Schaeffer will head to his home region in the next couple of weeks to train his main team near Kotzebue until December. His team is currently made up of mostly young dogs and a couple of older, steadfast leaders, with 30 dogs total in his Iviq Kennel. His lines these days stem from a dog he got from Kotzebue-area musher Ed Iten. He bred that female with one of two-time Iditarod champion Mitch Seavey's leaders years ago and went from there. His bloodlines also include dogs from the late Fred Jordan of Tanana.
Over the coming months leading up to the big race, Schaeffer will be hard at work training his team, but he'll also be focusing on fundraising. The Iditarod is an expensive endeavor, costing upwards of $20,000 after all is said and done, and that's not including annual kennel costs to maintain a healthy, happy dog team. The entry fee alone for the epic event is $3,000.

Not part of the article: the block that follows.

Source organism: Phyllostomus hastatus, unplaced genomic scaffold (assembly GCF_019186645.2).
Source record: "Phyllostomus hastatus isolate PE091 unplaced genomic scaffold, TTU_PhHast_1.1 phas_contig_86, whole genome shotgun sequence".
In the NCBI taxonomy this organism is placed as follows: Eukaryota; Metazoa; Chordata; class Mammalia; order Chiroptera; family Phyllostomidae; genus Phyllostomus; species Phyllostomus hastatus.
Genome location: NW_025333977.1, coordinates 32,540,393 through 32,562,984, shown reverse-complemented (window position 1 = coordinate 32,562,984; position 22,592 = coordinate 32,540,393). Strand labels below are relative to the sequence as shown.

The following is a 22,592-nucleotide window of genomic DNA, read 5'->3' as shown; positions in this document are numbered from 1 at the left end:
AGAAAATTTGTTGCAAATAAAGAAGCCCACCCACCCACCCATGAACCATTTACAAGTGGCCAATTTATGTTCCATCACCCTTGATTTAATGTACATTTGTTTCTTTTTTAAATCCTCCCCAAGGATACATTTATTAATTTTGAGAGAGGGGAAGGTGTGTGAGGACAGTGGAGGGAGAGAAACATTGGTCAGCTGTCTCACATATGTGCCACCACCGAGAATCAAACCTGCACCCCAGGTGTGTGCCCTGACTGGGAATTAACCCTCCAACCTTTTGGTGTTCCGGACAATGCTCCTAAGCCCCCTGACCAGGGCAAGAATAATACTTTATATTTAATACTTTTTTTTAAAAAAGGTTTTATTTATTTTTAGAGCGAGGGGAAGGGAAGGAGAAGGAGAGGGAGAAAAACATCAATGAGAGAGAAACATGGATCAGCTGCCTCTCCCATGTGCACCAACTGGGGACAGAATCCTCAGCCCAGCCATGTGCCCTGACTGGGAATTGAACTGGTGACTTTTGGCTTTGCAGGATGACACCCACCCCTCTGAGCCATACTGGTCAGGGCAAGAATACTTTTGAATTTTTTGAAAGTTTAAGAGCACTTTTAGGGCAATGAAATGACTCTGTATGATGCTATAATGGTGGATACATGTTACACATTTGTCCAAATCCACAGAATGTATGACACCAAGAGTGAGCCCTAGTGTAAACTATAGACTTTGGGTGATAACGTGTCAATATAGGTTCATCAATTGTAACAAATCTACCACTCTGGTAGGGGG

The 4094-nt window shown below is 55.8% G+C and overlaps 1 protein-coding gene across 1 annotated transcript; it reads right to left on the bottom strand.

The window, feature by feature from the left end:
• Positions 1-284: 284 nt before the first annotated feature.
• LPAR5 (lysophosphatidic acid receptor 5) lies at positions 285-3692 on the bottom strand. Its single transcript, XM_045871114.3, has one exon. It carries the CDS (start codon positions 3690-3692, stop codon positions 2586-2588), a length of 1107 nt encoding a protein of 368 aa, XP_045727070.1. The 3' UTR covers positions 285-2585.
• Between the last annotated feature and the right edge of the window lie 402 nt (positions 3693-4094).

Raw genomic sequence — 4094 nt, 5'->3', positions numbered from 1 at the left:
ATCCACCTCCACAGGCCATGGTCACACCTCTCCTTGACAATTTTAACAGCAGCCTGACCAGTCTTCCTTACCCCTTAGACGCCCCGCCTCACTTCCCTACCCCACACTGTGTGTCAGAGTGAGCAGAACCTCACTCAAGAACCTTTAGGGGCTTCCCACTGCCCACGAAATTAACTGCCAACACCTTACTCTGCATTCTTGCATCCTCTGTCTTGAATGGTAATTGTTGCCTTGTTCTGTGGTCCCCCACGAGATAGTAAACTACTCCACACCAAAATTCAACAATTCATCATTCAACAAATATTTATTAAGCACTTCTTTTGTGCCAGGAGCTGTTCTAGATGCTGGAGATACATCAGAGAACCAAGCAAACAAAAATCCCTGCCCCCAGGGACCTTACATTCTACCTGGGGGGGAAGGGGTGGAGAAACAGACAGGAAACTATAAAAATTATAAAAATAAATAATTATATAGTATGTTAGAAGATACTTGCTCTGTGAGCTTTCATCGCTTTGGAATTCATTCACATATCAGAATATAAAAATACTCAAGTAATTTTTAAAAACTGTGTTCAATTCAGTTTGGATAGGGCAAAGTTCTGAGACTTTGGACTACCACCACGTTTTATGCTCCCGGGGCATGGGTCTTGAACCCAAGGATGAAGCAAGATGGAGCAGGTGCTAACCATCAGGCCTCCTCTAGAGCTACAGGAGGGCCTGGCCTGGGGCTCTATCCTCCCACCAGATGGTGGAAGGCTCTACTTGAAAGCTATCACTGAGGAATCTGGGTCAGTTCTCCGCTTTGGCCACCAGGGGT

Letters and phone calls requesting sponsorship are on his to-do list for the winter, he said. And while corporate sponsorship in the Arctic might be tough, he'll continue to ask the big companies for support, along with individual donors.
Winning the historic race to Nome might seem like a lofty goal for someone "damn near as old as the mountains," but Schaeffer's got the grit and the gumption. He might even test his team in the Yukon Quest International Sled Dog Race, another 1,000-mile, notoriously grueling affair, if he can raise the money.
"It's taken a lot of years to get to this point and we want to prove to ourselves and the rest of the mushing community that we are contenders. It's that time."
To sponsor Schaeffer visit his Iviq Adventures Facebook page or go to the "Get Chuck to Nome" fundraiser at https://fundrazr.com/campaigns/0lxh6/ab/5KAVe